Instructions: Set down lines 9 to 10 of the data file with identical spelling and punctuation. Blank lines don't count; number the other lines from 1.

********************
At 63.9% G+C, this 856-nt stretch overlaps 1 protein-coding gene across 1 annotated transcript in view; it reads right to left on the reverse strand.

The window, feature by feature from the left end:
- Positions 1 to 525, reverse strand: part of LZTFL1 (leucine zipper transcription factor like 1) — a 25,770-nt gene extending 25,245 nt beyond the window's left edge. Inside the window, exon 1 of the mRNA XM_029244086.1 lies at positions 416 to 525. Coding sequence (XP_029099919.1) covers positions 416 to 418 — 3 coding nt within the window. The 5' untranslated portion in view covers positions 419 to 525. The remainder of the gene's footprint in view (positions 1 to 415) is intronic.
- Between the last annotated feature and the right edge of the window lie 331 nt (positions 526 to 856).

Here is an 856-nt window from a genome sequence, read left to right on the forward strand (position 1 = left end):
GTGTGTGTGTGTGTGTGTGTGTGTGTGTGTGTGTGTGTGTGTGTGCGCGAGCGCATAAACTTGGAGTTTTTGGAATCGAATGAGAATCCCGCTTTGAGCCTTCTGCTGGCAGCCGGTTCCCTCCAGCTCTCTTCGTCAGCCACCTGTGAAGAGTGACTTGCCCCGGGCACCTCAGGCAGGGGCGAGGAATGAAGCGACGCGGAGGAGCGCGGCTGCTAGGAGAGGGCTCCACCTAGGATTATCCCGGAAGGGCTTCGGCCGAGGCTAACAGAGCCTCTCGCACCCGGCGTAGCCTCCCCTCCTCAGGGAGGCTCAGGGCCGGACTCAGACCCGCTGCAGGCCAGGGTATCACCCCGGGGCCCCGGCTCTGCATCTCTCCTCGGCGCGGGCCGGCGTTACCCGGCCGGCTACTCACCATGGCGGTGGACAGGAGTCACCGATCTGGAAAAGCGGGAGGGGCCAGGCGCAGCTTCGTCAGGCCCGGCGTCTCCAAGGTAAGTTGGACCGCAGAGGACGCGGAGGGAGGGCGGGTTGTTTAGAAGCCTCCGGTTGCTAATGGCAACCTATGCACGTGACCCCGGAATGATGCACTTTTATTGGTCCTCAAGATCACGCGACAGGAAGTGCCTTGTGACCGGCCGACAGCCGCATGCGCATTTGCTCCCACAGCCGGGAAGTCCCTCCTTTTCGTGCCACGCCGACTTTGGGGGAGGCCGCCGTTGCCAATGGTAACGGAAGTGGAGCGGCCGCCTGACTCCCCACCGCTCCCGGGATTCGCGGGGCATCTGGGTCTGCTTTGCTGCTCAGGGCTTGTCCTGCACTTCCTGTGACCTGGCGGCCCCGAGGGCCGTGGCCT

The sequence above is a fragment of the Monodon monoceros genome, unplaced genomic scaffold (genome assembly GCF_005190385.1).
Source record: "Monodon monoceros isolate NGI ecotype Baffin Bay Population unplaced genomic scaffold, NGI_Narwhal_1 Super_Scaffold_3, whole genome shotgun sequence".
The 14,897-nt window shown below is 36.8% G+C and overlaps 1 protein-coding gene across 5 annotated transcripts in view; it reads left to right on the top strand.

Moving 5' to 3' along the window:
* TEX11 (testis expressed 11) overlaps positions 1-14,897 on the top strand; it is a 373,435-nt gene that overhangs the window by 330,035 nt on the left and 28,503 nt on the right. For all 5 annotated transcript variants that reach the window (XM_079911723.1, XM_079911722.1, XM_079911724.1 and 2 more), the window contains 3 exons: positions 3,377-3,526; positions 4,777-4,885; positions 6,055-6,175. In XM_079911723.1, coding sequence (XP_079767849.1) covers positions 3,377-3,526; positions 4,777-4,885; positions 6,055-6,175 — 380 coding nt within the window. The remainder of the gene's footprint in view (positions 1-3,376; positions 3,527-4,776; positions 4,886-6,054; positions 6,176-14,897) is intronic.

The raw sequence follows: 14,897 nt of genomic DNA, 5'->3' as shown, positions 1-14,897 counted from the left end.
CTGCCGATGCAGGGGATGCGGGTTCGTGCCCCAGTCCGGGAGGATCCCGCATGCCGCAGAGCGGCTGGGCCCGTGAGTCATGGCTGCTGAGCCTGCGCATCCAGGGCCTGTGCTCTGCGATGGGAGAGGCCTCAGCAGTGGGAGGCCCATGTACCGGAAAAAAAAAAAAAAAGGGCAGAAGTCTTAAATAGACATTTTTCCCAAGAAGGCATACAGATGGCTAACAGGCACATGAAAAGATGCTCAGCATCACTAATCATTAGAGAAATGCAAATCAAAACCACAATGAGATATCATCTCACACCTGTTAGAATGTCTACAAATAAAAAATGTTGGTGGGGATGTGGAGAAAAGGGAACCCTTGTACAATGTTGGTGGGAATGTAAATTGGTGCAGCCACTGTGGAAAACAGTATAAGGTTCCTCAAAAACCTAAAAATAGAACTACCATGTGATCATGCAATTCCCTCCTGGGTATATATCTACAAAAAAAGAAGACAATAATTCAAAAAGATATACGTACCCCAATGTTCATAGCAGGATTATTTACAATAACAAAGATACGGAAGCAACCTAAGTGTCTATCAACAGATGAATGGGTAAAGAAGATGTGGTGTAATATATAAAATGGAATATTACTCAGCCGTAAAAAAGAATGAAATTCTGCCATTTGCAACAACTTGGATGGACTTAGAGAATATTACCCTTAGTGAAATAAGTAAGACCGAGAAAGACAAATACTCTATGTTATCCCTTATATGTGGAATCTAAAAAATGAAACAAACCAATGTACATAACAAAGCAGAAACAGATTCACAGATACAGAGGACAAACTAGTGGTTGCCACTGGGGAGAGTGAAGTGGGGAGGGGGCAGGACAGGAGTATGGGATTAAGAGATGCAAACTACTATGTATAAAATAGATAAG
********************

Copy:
The 14,897-nt window shown below is 36.8% G+C and overlaps 1 protein-coding gene across 5 annotated transcripts in view; it reads left to right on the top strand.

Moving 5' to 3' along the window: